The City of Grand Rapids is awarded $2,300,000 in Lead-Based Paint Hazard Control grant program funding and $180,000 in healthy homes supplemental funding for the identification and reduction of lead and healthy homes hazards in 180 units. The City of Grand Rapids will partner with the following Community Development Department, LINC Community Revitalization, Kent County Health Department, Rental Property Owners Association and Rental Property Owners Association. Contact Person: Mr. Douglas J. Stek: (, Lead Hazard Control Project Director (616) 456-3672.

Through these grant programs, HUD's Office of Healthy Homes and Lead Hazard Control promotes local efforts to eliminate dangerous lead hazards from lower income homes; stimulates private sector investment in lead hazard control; and educates the public about the dangers of lead-based paint.

Lead Hazard Control Grant Programs

Even though lead-based paint was banned for residential use in 1978, HUD estimates that approximately 24 million homes still have significant lead-based paint hazards today. Lead-contaminated dust is the primary cause of lead exposure and can lead to a variety of health problems in young children, including reduced IQ, learning disabilities, developmental delays, reduced height, and impaired hearing. At higher levels, lead can damage a child's kidneys and central nervous system and cause anemia, coma, convulsions and even death.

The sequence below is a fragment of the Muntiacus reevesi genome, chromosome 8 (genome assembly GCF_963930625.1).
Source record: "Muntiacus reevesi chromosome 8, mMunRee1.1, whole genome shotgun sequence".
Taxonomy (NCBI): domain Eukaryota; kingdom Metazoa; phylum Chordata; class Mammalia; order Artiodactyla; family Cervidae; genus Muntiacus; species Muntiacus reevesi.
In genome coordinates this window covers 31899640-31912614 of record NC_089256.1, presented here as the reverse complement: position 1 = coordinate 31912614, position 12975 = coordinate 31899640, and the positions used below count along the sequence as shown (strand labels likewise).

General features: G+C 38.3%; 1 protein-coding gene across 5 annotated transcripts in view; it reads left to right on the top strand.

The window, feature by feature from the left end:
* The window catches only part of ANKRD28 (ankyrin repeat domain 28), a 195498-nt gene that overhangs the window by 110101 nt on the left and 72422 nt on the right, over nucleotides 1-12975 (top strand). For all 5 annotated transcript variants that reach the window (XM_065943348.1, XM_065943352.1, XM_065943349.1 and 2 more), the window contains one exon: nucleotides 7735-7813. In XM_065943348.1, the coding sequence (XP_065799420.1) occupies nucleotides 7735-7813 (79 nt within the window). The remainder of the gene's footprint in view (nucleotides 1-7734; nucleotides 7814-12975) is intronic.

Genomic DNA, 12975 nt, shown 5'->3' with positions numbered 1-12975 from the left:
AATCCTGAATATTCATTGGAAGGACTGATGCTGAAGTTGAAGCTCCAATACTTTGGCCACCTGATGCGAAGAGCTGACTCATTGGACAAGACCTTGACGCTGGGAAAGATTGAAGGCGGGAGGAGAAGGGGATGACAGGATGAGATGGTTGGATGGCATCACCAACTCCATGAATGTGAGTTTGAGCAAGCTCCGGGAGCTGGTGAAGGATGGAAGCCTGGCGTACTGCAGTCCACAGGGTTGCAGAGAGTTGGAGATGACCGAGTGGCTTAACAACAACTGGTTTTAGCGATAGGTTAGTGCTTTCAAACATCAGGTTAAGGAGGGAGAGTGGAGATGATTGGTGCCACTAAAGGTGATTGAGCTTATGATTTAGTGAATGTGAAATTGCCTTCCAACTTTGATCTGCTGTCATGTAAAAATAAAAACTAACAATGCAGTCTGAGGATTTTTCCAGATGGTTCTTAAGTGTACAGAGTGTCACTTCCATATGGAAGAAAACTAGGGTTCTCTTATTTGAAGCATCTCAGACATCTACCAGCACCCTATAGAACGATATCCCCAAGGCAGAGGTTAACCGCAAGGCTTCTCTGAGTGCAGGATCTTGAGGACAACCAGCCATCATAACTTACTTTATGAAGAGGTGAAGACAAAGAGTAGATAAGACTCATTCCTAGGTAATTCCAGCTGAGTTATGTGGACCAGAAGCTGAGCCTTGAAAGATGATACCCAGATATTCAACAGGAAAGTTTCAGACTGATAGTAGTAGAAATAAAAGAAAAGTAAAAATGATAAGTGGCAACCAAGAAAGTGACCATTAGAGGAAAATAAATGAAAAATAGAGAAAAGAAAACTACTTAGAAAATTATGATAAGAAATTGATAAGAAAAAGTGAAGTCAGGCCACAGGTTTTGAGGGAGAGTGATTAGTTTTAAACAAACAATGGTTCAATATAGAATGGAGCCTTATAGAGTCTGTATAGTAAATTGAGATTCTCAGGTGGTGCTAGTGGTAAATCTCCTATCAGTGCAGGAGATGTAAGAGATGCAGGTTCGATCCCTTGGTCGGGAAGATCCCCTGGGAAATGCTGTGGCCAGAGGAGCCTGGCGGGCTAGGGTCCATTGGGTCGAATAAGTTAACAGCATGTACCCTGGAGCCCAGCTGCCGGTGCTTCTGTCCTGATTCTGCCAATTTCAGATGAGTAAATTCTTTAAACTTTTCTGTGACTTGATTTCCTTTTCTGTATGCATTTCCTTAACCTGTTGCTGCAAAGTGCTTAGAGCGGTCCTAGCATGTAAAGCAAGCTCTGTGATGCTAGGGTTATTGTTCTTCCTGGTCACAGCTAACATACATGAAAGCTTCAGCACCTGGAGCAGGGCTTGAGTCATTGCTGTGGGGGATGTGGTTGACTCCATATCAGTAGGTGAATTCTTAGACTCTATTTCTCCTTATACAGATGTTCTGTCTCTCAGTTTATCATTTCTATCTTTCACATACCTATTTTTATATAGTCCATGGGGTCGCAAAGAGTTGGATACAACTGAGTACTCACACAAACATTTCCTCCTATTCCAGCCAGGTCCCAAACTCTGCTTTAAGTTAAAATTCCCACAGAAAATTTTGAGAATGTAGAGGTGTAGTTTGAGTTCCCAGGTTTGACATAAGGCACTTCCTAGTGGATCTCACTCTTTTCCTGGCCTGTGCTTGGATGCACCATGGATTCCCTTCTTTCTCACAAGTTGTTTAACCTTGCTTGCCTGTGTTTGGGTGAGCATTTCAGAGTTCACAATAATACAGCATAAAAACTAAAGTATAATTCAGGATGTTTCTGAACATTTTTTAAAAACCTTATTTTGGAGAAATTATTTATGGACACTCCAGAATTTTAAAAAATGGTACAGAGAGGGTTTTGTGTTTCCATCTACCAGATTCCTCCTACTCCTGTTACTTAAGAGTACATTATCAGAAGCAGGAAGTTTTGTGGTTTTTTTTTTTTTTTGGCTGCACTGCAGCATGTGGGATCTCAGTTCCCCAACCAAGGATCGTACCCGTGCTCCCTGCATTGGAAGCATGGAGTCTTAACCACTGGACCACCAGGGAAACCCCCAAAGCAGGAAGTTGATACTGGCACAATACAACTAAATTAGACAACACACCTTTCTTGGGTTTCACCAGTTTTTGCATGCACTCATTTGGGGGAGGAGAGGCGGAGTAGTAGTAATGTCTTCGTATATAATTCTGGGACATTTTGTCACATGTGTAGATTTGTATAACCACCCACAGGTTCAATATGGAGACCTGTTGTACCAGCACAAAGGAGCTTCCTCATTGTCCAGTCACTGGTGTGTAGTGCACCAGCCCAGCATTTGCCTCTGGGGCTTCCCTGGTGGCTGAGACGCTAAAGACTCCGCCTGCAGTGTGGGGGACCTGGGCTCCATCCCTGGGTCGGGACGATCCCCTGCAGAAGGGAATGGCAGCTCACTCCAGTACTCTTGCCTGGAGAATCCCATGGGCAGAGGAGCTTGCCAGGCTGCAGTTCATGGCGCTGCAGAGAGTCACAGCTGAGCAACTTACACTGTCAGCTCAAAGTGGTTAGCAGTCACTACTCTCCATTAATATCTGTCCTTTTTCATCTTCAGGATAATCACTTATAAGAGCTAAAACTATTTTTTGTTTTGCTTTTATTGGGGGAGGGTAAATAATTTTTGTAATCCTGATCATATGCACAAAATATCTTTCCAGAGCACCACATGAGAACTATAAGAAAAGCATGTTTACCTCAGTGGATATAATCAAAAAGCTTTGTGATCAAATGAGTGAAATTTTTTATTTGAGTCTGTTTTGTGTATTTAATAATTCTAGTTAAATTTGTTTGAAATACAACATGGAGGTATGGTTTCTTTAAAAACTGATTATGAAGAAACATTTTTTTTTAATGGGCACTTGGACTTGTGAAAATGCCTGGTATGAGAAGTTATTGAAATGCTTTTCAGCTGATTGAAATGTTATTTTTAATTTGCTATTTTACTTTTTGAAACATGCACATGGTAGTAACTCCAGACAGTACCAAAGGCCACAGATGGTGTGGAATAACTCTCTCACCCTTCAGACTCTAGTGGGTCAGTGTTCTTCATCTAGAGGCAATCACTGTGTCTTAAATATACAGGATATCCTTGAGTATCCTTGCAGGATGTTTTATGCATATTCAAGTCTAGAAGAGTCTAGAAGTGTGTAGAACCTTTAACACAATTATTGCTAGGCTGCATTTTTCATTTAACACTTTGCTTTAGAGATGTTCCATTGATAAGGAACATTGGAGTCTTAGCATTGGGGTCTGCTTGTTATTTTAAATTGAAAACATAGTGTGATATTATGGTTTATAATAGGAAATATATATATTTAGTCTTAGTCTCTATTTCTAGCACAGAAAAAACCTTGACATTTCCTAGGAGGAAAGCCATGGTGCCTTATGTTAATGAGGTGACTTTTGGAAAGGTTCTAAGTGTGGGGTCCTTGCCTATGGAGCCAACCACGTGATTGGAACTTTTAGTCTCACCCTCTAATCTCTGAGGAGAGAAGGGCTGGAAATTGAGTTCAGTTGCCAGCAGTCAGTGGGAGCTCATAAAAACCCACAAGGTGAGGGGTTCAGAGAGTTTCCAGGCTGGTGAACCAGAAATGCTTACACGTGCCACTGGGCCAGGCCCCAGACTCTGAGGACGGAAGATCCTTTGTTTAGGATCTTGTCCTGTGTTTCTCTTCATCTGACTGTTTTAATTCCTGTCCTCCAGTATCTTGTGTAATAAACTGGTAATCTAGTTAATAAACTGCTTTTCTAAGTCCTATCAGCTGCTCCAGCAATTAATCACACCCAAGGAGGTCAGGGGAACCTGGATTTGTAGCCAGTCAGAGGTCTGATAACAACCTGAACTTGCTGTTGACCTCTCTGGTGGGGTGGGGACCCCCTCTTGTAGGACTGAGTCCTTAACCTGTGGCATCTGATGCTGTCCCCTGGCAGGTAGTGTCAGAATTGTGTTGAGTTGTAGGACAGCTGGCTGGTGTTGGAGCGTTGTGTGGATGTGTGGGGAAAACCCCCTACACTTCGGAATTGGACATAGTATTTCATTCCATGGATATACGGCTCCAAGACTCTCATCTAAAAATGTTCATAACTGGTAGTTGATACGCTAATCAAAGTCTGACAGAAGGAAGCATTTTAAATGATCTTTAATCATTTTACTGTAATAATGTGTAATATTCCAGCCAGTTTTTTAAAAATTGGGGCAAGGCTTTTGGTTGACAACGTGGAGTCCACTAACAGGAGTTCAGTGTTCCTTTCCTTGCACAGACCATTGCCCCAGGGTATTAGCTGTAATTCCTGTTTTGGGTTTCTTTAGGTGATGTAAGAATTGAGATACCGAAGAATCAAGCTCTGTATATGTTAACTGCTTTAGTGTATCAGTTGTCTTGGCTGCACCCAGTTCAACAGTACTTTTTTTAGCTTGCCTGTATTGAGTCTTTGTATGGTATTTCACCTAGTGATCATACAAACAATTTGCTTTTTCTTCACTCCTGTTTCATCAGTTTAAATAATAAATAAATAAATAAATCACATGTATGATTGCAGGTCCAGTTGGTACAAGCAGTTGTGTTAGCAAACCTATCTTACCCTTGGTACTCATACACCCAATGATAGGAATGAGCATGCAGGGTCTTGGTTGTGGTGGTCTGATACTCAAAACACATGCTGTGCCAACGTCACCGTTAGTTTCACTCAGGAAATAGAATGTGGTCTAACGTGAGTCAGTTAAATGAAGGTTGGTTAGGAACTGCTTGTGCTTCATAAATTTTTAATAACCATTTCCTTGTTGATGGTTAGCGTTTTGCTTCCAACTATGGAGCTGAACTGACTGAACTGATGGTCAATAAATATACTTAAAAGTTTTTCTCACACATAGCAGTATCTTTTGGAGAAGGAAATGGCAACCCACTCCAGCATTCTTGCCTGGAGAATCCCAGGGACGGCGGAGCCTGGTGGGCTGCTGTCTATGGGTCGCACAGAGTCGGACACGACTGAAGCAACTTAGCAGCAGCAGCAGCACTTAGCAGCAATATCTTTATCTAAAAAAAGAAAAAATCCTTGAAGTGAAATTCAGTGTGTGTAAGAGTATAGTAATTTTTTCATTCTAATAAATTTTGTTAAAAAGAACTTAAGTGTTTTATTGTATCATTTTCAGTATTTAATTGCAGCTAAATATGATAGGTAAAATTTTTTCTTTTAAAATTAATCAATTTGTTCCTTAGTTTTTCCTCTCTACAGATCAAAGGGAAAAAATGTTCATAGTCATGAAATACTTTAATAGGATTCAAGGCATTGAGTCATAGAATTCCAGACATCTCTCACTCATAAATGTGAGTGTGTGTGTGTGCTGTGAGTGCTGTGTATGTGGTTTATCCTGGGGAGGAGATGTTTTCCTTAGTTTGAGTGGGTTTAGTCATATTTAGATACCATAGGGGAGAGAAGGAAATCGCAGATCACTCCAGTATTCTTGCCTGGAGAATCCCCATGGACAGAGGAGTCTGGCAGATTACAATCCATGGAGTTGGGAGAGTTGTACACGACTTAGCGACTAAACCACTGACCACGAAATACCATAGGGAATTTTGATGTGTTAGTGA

The funding announced today directs critical funds to cities, counties and states to eliminate dangerous lead paint hazards in thousands of privately-owned, low-income housing units. These funds are provided through HUD's Lead-Based Paint Hazard Control and Lead Hazard Reduction Demonstration grant programs. To expand the reach of HUD's Lead Hazard Control Program. HUD is also providing over $5.3 million to help communities transform their lead hazard control programs to address multiple housing-related hazards.

Grant program abbreviations are as follows:

LBPHC - Lead Based Paint Hazard Control Grant Program
(includes Healthy Homes Initiative supplemental funding, as applicable)

LHRD - Lead Based Paint Hazard Reduction Demonstration Grant Program


HUD's mission is to create strong, sustainable, inclusive communities and quality affordable homes for all. HUD is working to strengthen the housing market to bolster the economy and protect consumers; meet the need for quality affordable rental homes: utilize housing as a platform for improving quality of life; build inclusive and sustainable communities free from discrimination; and transform the way HUD does business. More information about HUD and its programs is available on the Internet at and You can also follow HUD on Twitter at @HUDnews or on Facebook at, or sign up for news alerts on HUD's News Listserv.


Content Archived: July 9, 2014